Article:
Like many other medical bloggers, I was invited to read 'Sick Notes' - the recently published book by GP columnist Dr Tony Copperfield (of Pulse fame). I hadn't planned on reviewing it, and I'm not going to, but I have brought it up because it has left me asking big questions about my career choice.
The book is hysterical, I really mean that. I laughed out loud on several occasions, and was often to be found chuckling in a corner, book in hand. It's funny because it is unbelievably true to life. In each ridiculous scenario that he describes I can see myself, every absurdity he mentions I too have seen. In some ways it is comforting to know that there are others who share my GP-related pain. On the other hand, hearing all of this from a GP nearing the end of his career when I am just at the start of mine, does make me feel a little hopeless.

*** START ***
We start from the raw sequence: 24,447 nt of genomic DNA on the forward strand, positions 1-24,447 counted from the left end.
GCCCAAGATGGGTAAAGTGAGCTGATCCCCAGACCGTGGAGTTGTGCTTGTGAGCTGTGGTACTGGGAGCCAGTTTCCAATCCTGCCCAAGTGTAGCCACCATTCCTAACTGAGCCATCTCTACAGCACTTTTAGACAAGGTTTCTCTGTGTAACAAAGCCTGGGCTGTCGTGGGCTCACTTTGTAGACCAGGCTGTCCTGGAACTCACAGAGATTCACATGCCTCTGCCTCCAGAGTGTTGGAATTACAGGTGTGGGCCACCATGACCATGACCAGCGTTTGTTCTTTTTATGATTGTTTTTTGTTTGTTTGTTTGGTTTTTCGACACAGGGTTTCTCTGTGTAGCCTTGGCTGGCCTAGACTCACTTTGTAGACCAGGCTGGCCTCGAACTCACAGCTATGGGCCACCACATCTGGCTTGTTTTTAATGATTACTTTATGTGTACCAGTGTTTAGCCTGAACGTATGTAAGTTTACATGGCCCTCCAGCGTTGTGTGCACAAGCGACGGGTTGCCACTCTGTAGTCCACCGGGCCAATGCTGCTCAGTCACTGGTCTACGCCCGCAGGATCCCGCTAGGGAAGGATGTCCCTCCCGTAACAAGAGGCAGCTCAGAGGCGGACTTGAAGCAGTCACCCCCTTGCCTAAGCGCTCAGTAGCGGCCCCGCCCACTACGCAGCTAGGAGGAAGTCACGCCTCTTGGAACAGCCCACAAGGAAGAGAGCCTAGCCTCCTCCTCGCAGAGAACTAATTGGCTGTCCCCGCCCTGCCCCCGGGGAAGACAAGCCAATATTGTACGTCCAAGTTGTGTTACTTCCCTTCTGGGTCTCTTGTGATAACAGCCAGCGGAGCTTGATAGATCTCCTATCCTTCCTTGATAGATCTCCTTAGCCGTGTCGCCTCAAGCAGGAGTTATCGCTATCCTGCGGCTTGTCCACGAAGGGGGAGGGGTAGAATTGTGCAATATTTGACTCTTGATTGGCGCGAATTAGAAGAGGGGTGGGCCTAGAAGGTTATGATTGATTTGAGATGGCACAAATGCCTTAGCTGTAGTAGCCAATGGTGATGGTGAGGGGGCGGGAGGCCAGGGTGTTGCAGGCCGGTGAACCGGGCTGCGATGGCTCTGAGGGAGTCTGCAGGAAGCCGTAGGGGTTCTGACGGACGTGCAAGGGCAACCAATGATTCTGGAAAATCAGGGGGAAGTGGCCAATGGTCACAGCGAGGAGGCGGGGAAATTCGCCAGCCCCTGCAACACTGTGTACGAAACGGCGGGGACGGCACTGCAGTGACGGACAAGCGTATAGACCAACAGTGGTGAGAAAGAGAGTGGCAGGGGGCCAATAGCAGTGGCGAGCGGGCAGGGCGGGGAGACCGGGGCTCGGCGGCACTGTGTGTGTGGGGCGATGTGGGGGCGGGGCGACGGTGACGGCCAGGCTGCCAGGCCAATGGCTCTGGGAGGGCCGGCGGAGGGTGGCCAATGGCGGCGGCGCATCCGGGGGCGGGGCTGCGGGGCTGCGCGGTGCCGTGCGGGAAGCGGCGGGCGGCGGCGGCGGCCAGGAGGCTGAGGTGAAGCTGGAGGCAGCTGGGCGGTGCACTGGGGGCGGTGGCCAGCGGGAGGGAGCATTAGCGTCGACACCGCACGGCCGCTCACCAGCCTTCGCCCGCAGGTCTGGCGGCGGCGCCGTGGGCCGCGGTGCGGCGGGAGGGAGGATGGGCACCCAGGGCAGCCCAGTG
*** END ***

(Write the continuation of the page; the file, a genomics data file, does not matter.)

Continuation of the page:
The stark realisation is that if this book is anything to go by, things are not likely to get any better. I am always going to be plagued by patient's lists, always going to be caught out by the 'oh there's just one more thing doctor', always going to long for the last patient of the morning and the promise of lunch and a coffee, desperately hoping that no home visit requests come up.
There is one chapter called 'Things I really like about General Practice'. It's two pages long.